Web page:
The Vedas are said to be the oldest literature of India, or perhaps of the world. Ages passed, and gradually it became difficult for ancient Sanskrit scholars to under-stand the Vedas. From time to time, traditional Vedic scholars tried to interprete the Vedas. Their names are found in the quotations but their works are not available. In 1400 A.D. Sayarjacarya, a great Vedic scholar wrote an exhaustive commentary on the Vedas. In his introductions to his commentary of the Vedic Samhitas, he has given some principles, some guideline, for the interpretation of the Vedas. These introductions have been studied and taught by Sanskrit Pandits in a traditional manner, but it is not so in case of the modern scholars. They have gone through Sayana's commentary, but his introductions have not been touched by them owing to difficult language and difficult Sastrartha.
The author of this book has made an attempt to critically analyse and translate Sayana's introductions to the TS and RV. The introductions have been translated into English for the first time. We hope they will be helpful for the modern Indian as well as the foreign scholars to understand Sayana's principles of Vedic interpretation.
Dr. (Mrs) Saraswati Bali, belonging to a family of Sanskritists, was born in Hydrabad Sindh on 30th October, 1943. Her grandfather, Pandit Lacchiram Saraswat and her father Pandit Bhairav Dutt Saraswat used to converse with her in Sanskrit when she was a child. She had curiosity to know the Vedas even in her childhood. So she chose to study Sanskrit in higher classes. She passed B.A. (Hons) Sanskrit and M.A. Sanskrit from Delhi University. She got UGC, Junior Research Fellowship for Ph.D. She did her Ph.D. on 'Brhaspati in the Vedas and the Puranas' from Delhi University in 1978 and the same was published by Nag Publishers in the same year. She also did Post-Doctoral research work on iSayaria's Upodghata to the is and the RV. She has contributed more than twenty research articles on Vedic studies in seminars and conferences.
At present, She is engaged in doing research on 'Sayarta's Authorship of his Vedic commentaries for D.Litt. from Lucknow University. She is a member of Sanskrit Academy, Govt of Delhi. She has been teaching Sanskrit in the college since 1967. At present, she is holding the post of a Reader in the Deptt. of Sanskrit, Kalindi College, University of Delhi.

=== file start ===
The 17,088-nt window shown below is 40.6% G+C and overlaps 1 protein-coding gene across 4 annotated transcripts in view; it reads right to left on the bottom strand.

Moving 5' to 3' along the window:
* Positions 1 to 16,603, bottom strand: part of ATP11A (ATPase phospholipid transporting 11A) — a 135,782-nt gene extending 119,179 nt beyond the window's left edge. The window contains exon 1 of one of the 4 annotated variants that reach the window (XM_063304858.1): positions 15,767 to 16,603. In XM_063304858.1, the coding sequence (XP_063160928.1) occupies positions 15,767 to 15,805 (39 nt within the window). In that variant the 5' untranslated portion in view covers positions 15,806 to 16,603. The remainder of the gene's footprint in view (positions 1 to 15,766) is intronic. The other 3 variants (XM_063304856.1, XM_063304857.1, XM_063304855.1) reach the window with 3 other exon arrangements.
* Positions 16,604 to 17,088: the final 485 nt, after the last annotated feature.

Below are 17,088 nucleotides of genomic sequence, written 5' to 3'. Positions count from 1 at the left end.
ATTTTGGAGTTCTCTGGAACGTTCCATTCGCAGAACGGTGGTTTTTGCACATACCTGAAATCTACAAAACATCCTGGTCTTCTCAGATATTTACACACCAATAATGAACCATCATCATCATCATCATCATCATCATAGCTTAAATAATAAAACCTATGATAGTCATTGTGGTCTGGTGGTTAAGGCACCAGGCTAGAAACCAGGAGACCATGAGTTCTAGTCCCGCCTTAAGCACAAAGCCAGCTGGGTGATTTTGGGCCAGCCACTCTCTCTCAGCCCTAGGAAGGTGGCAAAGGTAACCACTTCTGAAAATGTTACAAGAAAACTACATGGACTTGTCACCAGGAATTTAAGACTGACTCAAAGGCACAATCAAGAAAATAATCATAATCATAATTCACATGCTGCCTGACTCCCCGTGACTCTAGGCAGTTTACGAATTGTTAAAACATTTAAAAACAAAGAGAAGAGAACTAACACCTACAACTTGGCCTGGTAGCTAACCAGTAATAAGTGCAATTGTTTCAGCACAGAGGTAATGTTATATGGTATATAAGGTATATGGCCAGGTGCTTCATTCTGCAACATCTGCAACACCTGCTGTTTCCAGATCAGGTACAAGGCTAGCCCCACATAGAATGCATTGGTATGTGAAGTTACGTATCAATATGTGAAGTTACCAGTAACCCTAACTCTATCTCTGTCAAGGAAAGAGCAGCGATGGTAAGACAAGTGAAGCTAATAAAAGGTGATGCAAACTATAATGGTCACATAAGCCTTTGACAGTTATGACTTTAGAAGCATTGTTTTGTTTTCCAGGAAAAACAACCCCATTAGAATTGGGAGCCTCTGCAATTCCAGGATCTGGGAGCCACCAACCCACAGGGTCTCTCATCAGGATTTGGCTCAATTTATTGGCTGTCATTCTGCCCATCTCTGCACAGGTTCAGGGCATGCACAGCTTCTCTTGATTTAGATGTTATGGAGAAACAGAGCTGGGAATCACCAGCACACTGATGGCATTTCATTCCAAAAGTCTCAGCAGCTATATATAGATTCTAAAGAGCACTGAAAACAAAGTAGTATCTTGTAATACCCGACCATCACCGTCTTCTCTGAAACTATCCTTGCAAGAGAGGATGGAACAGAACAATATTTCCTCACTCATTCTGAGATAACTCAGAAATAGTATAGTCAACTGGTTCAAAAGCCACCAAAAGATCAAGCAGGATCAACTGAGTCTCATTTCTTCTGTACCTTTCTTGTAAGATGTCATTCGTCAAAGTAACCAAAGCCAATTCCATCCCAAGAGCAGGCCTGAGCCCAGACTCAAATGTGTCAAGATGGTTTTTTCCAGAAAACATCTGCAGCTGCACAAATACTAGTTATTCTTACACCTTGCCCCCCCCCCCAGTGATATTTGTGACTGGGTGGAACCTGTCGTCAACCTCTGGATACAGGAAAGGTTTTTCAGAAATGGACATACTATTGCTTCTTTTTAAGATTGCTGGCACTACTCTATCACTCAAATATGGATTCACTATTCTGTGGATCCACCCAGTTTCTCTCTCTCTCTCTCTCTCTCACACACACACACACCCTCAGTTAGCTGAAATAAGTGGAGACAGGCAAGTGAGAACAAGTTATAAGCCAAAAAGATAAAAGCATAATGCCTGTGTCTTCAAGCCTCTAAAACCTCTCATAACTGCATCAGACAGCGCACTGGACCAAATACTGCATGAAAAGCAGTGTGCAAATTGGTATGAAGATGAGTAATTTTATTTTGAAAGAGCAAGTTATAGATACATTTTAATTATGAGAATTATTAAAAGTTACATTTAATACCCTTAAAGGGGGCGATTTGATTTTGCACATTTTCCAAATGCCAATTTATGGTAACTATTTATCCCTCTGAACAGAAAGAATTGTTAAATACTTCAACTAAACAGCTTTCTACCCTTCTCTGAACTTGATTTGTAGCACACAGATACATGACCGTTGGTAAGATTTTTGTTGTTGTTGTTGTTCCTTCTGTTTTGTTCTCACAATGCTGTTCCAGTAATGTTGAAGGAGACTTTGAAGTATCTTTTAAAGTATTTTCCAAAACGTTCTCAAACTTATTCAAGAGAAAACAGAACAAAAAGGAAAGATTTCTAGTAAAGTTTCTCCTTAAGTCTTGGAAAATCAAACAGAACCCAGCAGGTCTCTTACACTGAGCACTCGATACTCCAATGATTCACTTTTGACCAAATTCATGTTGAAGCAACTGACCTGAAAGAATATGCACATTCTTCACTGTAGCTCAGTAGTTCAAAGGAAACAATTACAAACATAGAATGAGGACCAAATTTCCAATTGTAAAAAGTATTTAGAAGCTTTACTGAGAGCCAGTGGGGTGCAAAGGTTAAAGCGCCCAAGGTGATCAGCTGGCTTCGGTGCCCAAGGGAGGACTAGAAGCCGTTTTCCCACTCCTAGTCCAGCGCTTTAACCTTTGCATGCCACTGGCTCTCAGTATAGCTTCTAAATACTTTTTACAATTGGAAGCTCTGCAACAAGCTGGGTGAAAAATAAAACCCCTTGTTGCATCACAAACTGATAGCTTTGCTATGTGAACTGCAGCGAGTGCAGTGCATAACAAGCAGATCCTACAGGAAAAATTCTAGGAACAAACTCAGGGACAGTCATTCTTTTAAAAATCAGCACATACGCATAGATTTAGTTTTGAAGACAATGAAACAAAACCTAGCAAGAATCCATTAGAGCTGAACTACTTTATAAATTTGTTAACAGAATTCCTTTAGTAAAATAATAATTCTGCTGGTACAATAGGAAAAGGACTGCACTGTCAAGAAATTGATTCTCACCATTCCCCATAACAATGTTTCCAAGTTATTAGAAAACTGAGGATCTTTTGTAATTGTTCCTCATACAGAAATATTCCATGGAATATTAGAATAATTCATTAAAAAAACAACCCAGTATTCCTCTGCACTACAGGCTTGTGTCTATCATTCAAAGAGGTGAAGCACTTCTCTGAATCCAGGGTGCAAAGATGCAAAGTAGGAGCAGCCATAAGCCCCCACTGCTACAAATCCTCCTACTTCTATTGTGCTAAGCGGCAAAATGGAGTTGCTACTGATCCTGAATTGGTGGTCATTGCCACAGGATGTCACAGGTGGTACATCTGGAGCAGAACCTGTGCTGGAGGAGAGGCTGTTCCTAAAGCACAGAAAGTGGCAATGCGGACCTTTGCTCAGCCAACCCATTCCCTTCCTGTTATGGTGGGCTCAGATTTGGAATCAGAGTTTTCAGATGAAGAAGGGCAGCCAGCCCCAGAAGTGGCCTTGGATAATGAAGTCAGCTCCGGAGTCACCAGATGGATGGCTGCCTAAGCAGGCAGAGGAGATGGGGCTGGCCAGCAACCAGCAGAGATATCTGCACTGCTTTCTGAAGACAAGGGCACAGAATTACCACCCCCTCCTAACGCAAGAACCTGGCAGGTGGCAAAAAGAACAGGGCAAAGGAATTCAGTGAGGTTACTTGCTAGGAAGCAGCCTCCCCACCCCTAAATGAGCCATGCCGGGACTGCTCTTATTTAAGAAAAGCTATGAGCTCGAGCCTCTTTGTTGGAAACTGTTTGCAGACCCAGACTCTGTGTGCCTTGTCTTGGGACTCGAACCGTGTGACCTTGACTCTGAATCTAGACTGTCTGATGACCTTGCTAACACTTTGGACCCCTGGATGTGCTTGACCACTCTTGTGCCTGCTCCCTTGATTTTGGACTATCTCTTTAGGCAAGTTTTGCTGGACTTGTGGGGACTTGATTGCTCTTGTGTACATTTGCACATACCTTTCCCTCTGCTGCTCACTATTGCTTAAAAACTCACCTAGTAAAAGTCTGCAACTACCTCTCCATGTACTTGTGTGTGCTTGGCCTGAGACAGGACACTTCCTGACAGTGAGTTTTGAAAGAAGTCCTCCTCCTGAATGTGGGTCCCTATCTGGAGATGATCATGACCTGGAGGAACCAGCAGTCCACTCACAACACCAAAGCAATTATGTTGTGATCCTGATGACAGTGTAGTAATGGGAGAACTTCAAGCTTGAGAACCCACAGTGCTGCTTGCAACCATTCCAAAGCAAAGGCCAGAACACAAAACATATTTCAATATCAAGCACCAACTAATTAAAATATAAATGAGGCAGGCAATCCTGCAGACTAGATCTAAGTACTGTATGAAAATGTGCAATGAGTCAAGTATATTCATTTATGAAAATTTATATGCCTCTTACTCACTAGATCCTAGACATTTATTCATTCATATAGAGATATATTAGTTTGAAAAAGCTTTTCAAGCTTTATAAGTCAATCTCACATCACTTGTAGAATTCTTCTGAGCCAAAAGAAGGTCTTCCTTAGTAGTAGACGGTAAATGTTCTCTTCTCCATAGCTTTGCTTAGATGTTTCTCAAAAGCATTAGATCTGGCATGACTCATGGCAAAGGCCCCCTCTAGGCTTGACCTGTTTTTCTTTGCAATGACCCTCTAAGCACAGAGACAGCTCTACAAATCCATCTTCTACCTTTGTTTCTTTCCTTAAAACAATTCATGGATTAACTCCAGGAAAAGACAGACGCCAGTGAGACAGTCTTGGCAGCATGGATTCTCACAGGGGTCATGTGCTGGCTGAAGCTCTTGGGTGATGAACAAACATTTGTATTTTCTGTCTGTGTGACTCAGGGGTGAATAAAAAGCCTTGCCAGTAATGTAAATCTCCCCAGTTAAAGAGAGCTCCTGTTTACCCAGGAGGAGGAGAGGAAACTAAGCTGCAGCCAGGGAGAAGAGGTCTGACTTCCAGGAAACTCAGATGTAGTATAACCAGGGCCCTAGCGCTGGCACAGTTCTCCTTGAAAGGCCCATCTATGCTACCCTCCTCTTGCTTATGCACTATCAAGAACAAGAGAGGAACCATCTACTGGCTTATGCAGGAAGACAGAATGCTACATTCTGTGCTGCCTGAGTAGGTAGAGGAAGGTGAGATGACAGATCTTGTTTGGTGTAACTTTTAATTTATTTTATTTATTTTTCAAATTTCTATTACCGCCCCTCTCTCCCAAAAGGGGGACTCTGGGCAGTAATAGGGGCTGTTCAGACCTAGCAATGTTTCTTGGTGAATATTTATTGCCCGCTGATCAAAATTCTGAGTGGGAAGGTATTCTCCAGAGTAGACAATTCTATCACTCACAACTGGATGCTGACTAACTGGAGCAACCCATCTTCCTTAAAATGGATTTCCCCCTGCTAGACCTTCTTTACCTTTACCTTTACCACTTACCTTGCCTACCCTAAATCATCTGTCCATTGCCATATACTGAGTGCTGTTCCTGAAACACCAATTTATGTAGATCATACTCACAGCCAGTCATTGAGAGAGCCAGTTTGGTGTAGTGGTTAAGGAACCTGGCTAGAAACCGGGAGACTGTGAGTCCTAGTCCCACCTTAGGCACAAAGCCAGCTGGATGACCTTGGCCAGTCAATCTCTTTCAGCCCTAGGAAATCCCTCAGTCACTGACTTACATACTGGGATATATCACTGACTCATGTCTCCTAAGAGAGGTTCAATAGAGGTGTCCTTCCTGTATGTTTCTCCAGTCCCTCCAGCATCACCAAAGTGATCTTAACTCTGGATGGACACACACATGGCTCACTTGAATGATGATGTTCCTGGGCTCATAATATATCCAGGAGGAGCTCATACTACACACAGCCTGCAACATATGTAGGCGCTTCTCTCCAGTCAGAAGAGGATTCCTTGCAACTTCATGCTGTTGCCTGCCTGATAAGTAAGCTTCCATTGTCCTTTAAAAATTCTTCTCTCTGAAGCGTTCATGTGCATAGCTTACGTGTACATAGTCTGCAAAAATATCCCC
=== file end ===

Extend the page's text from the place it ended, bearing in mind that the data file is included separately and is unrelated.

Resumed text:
My respected father, Pandit Bhairav Dutt belongs to a Brahmana family of the Madhyandina Saha of the Sukla Yajurveda. In my childhood I used to hear recitation of the Vedic Mantras from my father and my grand father Pandit Lacchiram Saraswat, during their Sayanacarya Vandana. That recitation always inspired me and created curiosity in me to know the Vedas. I had spontaneous love for Sanskrit from the very beginning. So I chose to study Sanskrit in the school, in B.A. (Honours) and in M.A. I had a feeling of thrill and excitement while studying the Vedic Mantras. So I pursued the study of the Vedas even while doing Ph.D. I felt astonished when I read such an elaborate and scholarly commentary of Sayanacaarya. I have no words to praise the great worth of This Vedic commentary. There is no doubt That every Vedic student owes a great debt to Sayanacarya, without whom it would have become immpossible to understand the meaning of the Vedas. Sayana's introductions to his commentaries of the Vedic Sarhhitas are of great importance. He wrote introductions to five Vedic samhitas namely the Rgveda Samhita, the Taittiriya Samhita of the Krsna Yajurveda, the Kanav Samhita of the sukla Yajurveda,the Samveda Samhita. These introductions are a gateway to under-stand the method of studying the Vedas in traditional manner. Modern scholars have not yet paid their attention to these introductions and have not taken pains to translate them eithenr in English or in Hindi. That is why I decided to study these introductions, critically analyse them and translate them in English, this book consist of text and translation of the introductions of two Saii-thitas viz the Taittiriya Samhita and the Rgveda Samhita.